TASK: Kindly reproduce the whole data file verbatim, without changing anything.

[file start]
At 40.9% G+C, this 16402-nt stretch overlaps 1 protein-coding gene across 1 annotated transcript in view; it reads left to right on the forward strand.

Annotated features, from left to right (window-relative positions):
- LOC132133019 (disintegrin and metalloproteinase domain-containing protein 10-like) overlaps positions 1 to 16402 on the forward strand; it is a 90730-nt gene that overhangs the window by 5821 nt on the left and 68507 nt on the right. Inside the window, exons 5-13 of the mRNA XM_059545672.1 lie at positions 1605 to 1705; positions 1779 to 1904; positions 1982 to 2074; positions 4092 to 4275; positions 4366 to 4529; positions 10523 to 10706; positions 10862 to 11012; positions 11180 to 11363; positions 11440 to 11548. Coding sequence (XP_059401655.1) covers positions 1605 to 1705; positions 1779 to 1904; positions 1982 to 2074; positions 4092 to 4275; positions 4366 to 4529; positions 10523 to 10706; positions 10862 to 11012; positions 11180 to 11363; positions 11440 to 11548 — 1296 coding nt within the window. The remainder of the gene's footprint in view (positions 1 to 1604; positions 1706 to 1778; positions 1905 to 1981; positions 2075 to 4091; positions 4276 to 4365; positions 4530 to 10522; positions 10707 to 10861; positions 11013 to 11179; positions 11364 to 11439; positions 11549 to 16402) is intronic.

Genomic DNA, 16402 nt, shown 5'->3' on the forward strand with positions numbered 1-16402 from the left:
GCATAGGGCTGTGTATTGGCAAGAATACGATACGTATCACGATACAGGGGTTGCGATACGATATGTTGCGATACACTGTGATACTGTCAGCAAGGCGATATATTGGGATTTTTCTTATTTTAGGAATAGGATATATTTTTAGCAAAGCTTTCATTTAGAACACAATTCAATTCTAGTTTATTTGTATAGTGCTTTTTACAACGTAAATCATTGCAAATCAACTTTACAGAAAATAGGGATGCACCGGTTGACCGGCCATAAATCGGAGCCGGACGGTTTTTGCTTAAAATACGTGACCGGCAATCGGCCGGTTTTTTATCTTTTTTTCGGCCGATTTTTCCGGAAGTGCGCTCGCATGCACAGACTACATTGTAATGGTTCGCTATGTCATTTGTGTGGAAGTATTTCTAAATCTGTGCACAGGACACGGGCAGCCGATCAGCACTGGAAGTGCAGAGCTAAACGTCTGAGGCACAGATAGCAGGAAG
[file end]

At 40.9% G+C, this 16402-nt stretch overlaps 1 protein-coding gene across 1 annotated transcript in view; it reads left to right on the forward strand.

Annotated features, from left to right (window-relative positions):
- LOC132133019 (disintegrin and metalloproteinase domain-containing protein 10-like) overlaps positions 1 to 16402 on the forward strand; it is a 90730-nt gene that overhangs the window by 5821 nt on the left and 68507 nt on the right. Inside the window, exons 5-13 of the mRNA XM_059545672.1 lie at positions 1605 to 1705; positions 1779 to 1904; positions 1982 to 2074; positions 4092 to 4275; positions 4366 to 4529; positions 10523 to 10706; positions 10862 to 11012; positions 11180 to 11363; positions 11440 to 11548. Coding sequence (XP_059401655.1) covers positions 1605 to 1705; positions 1779 to 1904; positions 1982 to 2074; positions 4092 to 4275; positions 4366 to 4529; positions 10523 to 10706; positions 10862 to 11012; positions 11180 to 11363; positions 11440 to 11548 — 1296 coding nt within the window. The remainder of the gene's footprint in view (positions 1 to 1604; positions 1706 to 1778; positions 1905 to 1981; positions 2075 to 4091; positions 4276 to 4365; positions 4530 to 10522; positions 10707 to 10861; positions 11013 to 11179; positions 11364 to 11439; positions 11549 to 16402) is intronic.

Genomic DNA, 16402 nt, shown 5'->3' on the forward strand with positions numbered 1-16402 from the left:
GCATAGGGCTGTGTATTGGCAAGAATACGATACGTATCACGATACAGGGGTTGCGATACGATATGTTGCGATACACTGTGATACTGTCAGCAAGGCGATATATTGGGATTTTTCTTATTTTAGGAATAGGATATATTTTTAGCAAAGCTTTCATTTAGAACACAATTCAATTCTAGTTTATTTGTATAGTGCTTTTTACAACGTAAATCATTGCAAATCAACTTTACAGAAAATAGGGATGCACCGGTTGACCGGCCATAAATCGGAGCCGGACGGTTTTTGCTTAAAATACGTGACCGGCAATCGGCCGGTTTTTTATCTTTTTTTCGGCCGATTTTTCCGGAAGTGCGCTCGCATGCACAGACTACATTGTAATGGTTCGCTATGTCATTTGTGTGGAAGTATTTCTAAATCTGTGCACAGGACACGGGCAGCCGATCAGCACTGGAAGTGCAGAGCTAAACGTCTGAGGCACAGATAGCAGGAAG